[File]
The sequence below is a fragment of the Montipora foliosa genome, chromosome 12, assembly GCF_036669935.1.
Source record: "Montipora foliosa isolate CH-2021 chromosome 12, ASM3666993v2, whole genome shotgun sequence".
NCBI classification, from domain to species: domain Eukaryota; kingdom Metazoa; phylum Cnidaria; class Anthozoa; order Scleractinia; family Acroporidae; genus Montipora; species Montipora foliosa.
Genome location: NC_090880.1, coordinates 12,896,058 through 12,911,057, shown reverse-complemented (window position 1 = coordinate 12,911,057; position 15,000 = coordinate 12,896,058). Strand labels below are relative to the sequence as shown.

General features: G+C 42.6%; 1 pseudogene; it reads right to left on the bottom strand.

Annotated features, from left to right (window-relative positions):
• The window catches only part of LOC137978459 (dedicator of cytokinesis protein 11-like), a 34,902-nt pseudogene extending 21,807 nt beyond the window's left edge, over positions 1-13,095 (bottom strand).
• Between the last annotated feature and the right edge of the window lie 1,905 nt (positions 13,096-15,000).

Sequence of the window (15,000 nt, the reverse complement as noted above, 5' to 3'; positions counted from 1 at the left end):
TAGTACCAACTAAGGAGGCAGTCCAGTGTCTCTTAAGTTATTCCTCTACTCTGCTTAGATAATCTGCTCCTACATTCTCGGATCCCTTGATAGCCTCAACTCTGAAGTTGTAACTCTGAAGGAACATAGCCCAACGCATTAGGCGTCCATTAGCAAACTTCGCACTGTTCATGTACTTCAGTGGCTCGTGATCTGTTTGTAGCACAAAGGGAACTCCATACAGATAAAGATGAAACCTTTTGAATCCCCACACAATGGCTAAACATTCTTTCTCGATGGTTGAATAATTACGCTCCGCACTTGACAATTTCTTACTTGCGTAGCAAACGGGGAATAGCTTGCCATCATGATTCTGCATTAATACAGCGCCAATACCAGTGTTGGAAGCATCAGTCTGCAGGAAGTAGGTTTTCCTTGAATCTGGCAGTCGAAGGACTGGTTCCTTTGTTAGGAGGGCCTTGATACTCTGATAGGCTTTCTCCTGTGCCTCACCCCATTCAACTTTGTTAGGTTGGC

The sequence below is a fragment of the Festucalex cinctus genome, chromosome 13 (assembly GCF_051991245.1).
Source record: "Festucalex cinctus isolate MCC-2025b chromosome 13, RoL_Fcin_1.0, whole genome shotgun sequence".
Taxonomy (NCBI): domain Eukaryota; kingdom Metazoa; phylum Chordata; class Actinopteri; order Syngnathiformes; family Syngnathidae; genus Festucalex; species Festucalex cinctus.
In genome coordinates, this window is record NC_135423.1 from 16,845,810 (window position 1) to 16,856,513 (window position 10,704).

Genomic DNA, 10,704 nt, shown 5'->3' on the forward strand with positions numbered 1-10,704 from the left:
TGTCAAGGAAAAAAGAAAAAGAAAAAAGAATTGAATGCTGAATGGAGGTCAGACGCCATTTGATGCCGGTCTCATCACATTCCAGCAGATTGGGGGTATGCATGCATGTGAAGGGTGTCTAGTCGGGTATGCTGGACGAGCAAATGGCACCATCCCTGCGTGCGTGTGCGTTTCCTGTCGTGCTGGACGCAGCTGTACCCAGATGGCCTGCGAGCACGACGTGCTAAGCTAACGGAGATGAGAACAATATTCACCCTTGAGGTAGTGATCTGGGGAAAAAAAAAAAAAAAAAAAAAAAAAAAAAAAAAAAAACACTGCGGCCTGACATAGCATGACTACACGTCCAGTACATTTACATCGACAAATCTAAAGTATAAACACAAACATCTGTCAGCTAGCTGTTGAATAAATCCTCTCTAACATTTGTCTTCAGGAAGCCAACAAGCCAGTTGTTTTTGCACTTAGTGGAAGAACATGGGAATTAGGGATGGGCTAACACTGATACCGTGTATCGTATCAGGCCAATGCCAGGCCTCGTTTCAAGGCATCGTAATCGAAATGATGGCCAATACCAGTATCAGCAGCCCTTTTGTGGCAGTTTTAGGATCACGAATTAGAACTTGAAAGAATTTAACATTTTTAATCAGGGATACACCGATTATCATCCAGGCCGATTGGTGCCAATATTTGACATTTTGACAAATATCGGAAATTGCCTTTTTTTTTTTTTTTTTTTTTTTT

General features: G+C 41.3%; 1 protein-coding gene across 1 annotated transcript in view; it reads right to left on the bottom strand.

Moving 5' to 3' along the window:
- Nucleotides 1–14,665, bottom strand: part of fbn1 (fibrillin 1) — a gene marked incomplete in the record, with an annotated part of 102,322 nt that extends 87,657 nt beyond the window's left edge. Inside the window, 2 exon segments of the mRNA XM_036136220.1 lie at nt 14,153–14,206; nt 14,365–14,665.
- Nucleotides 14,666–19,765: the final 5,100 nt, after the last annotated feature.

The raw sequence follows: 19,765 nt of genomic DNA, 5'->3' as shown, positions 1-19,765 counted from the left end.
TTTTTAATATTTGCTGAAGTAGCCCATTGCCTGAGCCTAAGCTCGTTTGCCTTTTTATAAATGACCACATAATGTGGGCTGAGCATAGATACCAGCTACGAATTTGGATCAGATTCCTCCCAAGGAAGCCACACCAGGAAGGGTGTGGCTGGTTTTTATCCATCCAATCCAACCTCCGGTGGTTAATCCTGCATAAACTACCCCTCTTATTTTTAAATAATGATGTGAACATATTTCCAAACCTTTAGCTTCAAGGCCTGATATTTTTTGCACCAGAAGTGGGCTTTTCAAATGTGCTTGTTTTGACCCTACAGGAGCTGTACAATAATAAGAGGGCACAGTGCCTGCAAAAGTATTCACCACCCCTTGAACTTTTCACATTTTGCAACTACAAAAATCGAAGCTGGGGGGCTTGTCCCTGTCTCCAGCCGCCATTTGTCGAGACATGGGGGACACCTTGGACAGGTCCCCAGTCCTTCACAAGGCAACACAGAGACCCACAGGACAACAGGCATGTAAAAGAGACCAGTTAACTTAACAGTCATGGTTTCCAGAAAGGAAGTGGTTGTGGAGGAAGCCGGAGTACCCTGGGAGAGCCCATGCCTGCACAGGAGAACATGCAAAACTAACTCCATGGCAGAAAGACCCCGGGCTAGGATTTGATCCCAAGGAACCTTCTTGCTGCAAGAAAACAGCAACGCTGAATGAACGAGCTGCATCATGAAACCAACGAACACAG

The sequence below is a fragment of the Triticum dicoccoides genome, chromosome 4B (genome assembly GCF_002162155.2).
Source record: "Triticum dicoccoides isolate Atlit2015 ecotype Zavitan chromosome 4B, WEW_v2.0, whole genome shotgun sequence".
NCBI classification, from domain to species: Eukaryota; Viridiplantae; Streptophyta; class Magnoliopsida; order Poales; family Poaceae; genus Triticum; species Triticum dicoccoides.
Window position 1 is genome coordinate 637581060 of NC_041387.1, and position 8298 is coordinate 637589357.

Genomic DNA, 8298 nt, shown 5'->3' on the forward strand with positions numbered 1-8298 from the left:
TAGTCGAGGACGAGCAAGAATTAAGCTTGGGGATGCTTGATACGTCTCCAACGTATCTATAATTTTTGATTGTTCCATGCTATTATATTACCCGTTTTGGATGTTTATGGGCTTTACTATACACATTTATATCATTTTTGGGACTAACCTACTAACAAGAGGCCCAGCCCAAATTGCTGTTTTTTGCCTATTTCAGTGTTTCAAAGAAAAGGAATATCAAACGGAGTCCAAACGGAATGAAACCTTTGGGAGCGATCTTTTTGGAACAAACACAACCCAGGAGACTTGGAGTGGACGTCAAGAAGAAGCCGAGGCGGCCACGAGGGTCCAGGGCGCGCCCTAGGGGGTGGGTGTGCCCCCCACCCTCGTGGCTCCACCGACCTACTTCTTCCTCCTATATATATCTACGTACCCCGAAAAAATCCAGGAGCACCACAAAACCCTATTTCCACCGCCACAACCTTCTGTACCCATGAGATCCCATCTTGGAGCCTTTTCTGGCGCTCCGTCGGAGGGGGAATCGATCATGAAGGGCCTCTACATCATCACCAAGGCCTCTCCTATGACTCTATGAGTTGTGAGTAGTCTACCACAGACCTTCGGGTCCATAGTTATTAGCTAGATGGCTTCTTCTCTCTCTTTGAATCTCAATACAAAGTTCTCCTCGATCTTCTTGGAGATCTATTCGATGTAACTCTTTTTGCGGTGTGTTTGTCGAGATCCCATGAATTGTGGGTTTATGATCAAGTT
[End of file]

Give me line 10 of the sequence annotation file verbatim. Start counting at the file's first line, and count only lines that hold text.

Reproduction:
TAGTACCAACTAAGGAGGCAGTCCAGTGTCTCTTAAGTTATTCCTCTACTCTGCTTAGATAATCTGCTCCTACATTCTCGGATCCCTTGATAGCCTCAACTCTGAAGTTGTAACTCTGAAGGAACATAGCCCAACGCATTAGGCGTCCATTAGCAAACTTCGCACTGTTCATGTACTTCAGTGGCTCGTGATCTGTTTGTAGCACAAAGGGAACTCCATACAGATAAAGATGAAACCTTTTGAATCCCCACACAATGGCTAAACATTCTTTCTCGATGGTTGAATAATTACGCTCCGCACTTGACAATTTCTTACTTGCGTAGCAAACGGGGAATAGCTTGCCATCATGATTCTGCATTAATACAGCGCCAATACCAGTGTTGGAAGCATCAGTCTGCAGGAAGTAGGTTTTCCTTGAATCTGGCAGTCGAAGGACTGGTTCCTTTGTTAGGAGGGCCTTGATACTCTGATAGGCTTTCTCCTGTGCCTCACCCCATTCAACTTTGTTAGGTTGGC